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The Nicene Creed: Historical Note

(For the full text of the Nicene Creed.)

In the first three centuries, the church found itself in a hostile environment. On the one hand, it grappled with the challenge of relating the language of the gospel, developed in a Hebraic and Jewish-Christian context, to a Graeco-Roman world. On the other hand, it was threatened not only by persecution, but also by ideas that were in conflict with the biblical witness.

In A.D. 312, Constantine won control of the Roman Empire in the battle of Milvian Bridge. Attributing his victory to the intervention of Jesus Christ, he elevated Christianity to favored status in the empire. "One God, one Lord, one faith, one church, one empire, one emperor" became his motto. 

The new emperor soon discovered that "one faith and one church" were fractured by theological disputes, especially conflicting understandings of the nature of Christ, long a point of controversy. Arius, a priest of the church in Alexandria, asserted that the divine Christ, the Word through whom all things have their existence, was created by God before the beginning of time. Therefore, the divinity of Christ was similar to the divinity of God, but not of the same essence. Arius was opposed by the bishop, Alexander, together with his associate and successor, Athanasius. They affirmed that the divinity of Christ, the Son, is of the same substance as the divinity of God, the Father. To hold otherwise, they said, was to open the possibility of polytheism, and to imply that knowledge of God in Christ was not final knowledge of God.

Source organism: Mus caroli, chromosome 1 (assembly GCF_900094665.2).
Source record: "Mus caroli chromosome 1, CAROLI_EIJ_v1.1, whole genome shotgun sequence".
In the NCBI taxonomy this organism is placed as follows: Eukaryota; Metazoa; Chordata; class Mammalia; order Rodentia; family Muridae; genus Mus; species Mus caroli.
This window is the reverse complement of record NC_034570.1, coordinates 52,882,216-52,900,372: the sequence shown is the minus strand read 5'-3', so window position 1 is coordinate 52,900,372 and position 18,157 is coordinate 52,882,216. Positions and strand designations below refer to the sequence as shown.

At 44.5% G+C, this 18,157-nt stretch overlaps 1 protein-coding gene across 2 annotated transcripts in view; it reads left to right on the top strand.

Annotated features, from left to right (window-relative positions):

To counter a widening rift within the church, Constantine convened a council in Nicaea in A.D. 325. A creed reflecting the position of Alexander and Athanasius was written and signed by a majority of the bishops. Nevertheless, the two parties continued to battle each other. In A.D. 381, a second council met in Constantinople. It adopted a revised and expanded form of the A.D. 325 creed, now known as the Nicene Creed. 

The Nicene Creed is the most ecumenical of creeds. The Presbyterian Church (U.S.A.) joins with Eastern Orthodox, Roman Catholic, and most Protestant churches in affirming it. Nevertheless, in contrast to Eastern Orthodox churches, the western churches state that the Holy Spirit proceeds not only from the Father, but from the Father and the Son (Latin, filioque). To the eastern churches, saying that the Holy Spirit proceeds from both Father and Son threatens the distinctiveness of the person of the Holy Spirit; to the western churches, the filioque guards the unity of the triune God. This issue remains unresolved in the ecumenical dialogue.

Quoted with permission from The Constitution of the Presbyterian Church (U.S.A.), Part I, Book of Confessions; Geneva Press, Louisville, KY. Copyright 1996 by the Office of the General Assembly, Presbyterian Church (U.S.A.). All rights reserved.

Charles Henderson

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The Rev. Charles P. Henderson is a Presbyterian minister and is the author of God and Science (John Knox Press, 1986).  
A revised and expanded version of the book is appearing here.
God and Science (Hypertext Edition, 2015).
He is also editor of a new book, featuring articles by world class scientists and theologians, and illustrating the leading views on the relationship between science and religion:
Faith, Science and the Future (CrossCurrents Press, 2017).

Charles also tracks the boundry between the virtual and the real at his blog: Next World Design, focusing on the mediation of art, science and spirituality in the metaverse.  

For more information about Charles Henderson.
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